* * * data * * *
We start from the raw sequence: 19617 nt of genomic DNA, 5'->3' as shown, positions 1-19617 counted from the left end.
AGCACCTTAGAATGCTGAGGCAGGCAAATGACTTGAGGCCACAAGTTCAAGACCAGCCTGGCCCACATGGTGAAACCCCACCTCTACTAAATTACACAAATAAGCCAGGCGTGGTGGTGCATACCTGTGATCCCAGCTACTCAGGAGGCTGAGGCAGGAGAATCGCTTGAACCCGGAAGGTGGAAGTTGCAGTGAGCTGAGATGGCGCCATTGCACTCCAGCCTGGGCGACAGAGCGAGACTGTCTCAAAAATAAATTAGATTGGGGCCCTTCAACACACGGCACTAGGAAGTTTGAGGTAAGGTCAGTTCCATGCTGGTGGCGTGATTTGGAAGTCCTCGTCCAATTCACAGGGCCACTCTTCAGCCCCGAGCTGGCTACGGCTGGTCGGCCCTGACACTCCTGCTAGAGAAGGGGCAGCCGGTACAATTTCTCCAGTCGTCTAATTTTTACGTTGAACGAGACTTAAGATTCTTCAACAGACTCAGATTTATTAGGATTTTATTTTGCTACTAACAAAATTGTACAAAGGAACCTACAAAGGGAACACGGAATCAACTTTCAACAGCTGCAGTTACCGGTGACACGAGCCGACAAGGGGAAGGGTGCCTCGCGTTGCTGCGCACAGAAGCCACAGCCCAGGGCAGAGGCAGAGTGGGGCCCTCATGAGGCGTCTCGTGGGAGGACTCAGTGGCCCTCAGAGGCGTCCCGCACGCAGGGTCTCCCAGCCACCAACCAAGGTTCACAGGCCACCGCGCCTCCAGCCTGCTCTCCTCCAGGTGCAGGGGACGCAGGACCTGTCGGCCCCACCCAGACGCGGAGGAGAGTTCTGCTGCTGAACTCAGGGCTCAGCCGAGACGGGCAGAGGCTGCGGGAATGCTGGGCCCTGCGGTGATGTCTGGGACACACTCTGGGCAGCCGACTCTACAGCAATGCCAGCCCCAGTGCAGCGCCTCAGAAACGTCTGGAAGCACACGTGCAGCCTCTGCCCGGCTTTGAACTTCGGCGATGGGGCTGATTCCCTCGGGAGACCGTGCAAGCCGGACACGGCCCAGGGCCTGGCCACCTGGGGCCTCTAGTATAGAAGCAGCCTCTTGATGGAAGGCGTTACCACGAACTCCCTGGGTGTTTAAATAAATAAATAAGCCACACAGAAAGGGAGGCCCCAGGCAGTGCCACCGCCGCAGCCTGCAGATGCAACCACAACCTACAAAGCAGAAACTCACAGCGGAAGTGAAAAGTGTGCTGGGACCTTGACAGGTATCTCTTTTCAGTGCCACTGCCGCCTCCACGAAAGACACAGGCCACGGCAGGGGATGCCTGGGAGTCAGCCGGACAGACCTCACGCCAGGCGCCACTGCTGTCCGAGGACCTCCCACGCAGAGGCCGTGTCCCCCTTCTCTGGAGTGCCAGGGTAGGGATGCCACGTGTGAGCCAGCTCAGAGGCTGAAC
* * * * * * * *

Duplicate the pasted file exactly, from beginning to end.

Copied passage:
We start from the raw sequence: 19617 nt of genomic DNA, 5'->3' as shown, positions 1-19617 counted from the left end.
AGCACCTTAGAATGCTGAGGCAGGCAAATGACTTGAGGCCACAAGTTCAAGACCAGCCTGGCCCACATGGTGAAACCCCACCTCTACTAAATTACACAAATAAGCCAGGCGTGGTGGTGCATACCTGTGATCCCAGCTACTCAGGAGGCTGAGGCAGGAGAATCGCTTGAACCCGGAAGGTGGAAGTTGCAGTGAGCTGAGATGGCGCCATTGCACTCCAGCCTGGGCGACAGAGCGAGACTGTCTCAAAAATAAATTAGATTGGGGCCCTTCAACACACGGCACTAGGAAGTTTGAGGTAAGGTCAGTTCCATGCTGGTGGCGTGATTTGGAAGTCCTCGTCCAATTCACAGGGCCACTCTTCAGCCCCGAGCTGGCTACGGCTGGTCGGCCCTGACACTCCTGCTAGAGAAGGGGCAGCCGGTACAATTTCTCCAGTCGTCTAATTTTTACGTTGAACGAGACTTAAGATTCTTCAACAGACTCAGATTTATTAGGATTTTATTTTGCTACTAACAAAATTGTACAAAGGAACCTACAAAGGGAACACGGAATCAACTTTCAACAGCTGCAGTTACCGGTGACACGAGCCGACAAGGGGAAGGGTGCCTCGCGTTGCTGCGCACAGAAGCCACAGCCCAGGGCAGAGGCAGAGTGGGGCCCTCATGAGGCGTCTCGTGGGAGGACTCAGTGGCCCTCAGAGGCGTCCCGCACGCAGGGTCTCCCAGCCACCAACCAAGGTTCACAGGCCACCGCGCCTCCAGCCTGCTCTCCTCCAGGTGCAGGGGACGCAGGACCTGTCGGCCCCACCCAGACGCGGAGGAGAGTTCTGCTGCTGAACTCAGGGCTCAGCCGAGACGGGCAGAGGCTGCGGGAATGCTGGGCCCTGCGGTGATGTCTGGGACACACTCTGGGCAGCCGACTCTACAGCAATGCCAGCCCCAGTGCAGCGCCTCAGAAACGTCTGGAAGCACACGTGCAGCCTCTGCCCGGCTTTGAACTTCGGCGATGGGGCTGATTCCCTCGGGAGACCGTGCAAGCCGGACACGGCCCAGGGCCTGGCCACCTGGGGCCTCTAGTATAGAAGCAGCCTCTTGATGGAAGGCGTTACCACGAACTCCCTGGGTGTTTAAATAAATAAATAAGCCACACAGAAAGGGAGGCCCCAGGCAGTGCCACCGCCGCAGCCTGCAGATGCAACCACAACCTACAAAGCAGAAACTCACAGCGGAAGTGAAAAGTGTGCTGGGACCTTGACAGGTATCTCTTTTCAGTGCCACTGCCGCCTCCACGAAAGACACAGGCCACGGCAGGGGATGCCTGGGAGTCAGCCGGACAGACCTCACGCCAGGCGCCACTGCTGTCCGAGGACCTCCCACGCAGAGGCCGTGTCCCCCTTCTCTGGAGTGCCAGGGTAGGGATGCCACGTGTGAGCCAGCTCAGAGGCTGAAC